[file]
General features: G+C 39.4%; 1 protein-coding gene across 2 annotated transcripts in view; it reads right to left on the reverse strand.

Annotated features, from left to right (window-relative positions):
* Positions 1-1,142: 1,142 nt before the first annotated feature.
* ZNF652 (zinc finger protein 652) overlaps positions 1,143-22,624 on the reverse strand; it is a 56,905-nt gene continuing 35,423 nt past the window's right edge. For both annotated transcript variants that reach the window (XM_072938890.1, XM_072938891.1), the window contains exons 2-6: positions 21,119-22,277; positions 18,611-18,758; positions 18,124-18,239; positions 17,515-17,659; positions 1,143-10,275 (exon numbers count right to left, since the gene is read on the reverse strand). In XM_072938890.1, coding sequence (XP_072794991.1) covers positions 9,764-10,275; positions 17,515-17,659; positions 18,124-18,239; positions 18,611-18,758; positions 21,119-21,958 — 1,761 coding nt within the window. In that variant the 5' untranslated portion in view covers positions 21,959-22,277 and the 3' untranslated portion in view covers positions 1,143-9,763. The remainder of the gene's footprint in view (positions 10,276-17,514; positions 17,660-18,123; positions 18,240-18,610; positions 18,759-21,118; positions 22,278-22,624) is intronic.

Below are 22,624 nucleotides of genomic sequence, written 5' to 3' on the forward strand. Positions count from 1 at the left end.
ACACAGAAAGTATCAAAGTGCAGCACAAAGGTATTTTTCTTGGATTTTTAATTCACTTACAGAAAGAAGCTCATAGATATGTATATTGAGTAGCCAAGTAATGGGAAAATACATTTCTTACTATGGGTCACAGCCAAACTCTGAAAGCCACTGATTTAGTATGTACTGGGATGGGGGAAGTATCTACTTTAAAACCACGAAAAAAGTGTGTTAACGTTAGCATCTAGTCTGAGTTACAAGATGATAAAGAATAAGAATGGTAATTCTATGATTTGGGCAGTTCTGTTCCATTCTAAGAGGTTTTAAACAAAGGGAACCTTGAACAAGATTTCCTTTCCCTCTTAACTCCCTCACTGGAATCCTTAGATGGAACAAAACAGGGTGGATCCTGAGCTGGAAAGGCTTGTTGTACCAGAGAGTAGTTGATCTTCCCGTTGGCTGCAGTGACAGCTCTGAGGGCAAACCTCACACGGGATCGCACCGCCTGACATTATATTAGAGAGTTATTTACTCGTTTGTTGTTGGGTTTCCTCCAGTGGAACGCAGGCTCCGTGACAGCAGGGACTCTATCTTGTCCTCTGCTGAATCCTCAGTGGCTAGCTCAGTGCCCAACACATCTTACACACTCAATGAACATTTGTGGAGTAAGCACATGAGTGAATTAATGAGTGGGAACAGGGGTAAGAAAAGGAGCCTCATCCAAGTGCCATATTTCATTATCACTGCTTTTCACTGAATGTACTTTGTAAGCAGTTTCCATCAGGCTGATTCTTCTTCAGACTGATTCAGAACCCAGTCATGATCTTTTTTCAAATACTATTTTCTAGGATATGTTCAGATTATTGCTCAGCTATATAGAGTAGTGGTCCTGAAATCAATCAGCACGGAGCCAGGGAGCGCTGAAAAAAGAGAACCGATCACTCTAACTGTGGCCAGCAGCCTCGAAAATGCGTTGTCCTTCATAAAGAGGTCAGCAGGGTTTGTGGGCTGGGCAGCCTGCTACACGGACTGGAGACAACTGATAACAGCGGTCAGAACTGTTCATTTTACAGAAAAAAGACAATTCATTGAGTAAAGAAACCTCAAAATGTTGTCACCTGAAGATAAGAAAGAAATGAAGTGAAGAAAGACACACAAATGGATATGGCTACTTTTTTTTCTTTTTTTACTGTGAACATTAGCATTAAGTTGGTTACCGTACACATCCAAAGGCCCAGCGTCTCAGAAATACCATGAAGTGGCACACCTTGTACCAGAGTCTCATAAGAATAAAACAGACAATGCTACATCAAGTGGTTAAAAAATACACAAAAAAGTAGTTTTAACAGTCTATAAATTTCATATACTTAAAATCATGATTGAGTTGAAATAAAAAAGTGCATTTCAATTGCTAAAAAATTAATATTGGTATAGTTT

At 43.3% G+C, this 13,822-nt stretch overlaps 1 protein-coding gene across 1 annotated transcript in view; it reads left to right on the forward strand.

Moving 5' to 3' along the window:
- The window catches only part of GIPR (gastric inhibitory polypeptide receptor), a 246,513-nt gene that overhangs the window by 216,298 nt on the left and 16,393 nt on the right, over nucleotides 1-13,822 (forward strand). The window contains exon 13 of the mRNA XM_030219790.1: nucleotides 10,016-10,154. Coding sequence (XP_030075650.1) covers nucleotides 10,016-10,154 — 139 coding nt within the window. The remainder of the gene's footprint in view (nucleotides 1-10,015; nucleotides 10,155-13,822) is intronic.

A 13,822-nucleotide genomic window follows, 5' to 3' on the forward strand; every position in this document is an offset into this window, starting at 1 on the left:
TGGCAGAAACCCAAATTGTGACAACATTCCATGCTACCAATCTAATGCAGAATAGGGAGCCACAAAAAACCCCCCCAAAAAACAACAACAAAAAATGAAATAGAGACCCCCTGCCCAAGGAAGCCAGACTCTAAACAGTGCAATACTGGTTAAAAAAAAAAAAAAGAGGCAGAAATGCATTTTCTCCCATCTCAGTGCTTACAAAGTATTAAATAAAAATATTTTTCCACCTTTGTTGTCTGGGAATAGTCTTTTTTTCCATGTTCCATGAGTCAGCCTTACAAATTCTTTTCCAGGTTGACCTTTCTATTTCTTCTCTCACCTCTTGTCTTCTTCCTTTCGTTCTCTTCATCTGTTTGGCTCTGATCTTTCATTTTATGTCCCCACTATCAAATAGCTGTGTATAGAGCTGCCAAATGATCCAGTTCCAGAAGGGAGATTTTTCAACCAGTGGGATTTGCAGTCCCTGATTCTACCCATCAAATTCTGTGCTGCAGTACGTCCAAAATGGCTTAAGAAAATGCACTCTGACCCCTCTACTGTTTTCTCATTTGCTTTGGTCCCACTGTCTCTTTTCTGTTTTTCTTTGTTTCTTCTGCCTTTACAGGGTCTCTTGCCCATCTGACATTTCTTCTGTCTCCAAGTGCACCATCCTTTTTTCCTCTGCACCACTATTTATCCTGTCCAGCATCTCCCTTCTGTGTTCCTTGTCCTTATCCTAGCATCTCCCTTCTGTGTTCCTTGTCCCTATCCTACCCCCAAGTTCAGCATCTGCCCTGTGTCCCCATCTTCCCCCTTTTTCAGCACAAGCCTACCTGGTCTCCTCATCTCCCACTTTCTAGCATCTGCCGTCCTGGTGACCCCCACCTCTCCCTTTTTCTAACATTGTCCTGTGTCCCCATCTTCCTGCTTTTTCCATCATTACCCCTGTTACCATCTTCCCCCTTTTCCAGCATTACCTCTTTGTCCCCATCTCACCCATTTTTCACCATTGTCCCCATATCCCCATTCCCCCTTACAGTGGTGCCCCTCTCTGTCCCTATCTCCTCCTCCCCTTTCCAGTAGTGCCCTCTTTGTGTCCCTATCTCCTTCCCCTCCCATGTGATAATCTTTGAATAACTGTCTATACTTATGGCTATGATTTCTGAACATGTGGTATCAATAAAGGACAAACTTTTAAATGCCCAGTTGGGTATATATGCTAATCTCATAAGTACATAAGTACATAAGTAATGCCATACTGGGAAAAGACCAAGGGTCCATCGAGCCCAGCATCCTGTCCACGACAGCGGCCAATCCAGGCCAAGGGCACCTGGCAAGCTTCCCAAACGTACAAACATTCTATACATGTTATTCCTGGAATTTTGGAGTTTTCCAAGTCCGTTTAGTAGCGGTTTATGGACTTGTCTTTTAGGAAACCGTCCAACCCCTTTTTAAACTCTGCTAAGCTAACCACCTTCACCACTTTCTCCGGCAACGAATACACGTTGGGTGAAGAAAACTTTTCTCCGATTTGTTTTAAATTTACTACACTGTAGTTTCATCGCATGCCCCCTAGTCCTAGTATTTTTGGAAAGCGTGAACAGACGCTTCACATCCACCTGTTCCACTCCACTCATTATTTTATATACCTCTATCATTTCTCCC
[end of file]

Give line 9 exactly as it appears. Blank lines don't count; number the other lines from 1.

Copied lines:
- The window catches only part of GIPR (gastric inhibitory polypeptide receptor), a 246,513-nt gene that overhangs the window by 216,298 nt on the left and 16,393 nt on the right, over nucleotides 1-13,822 (forward strand). The window contains exon 13 of the mRNA XM_030219790.1: nucleotides 10,016-10,154. Coding sequence (XP_030075650.1) covers nucleotides 10,016-10,154 — 139 coding nt within the window. The remainder of the gene's footprint in view (nucleotides 1-10,015; nucleotides 10,155-13,822) is intronic.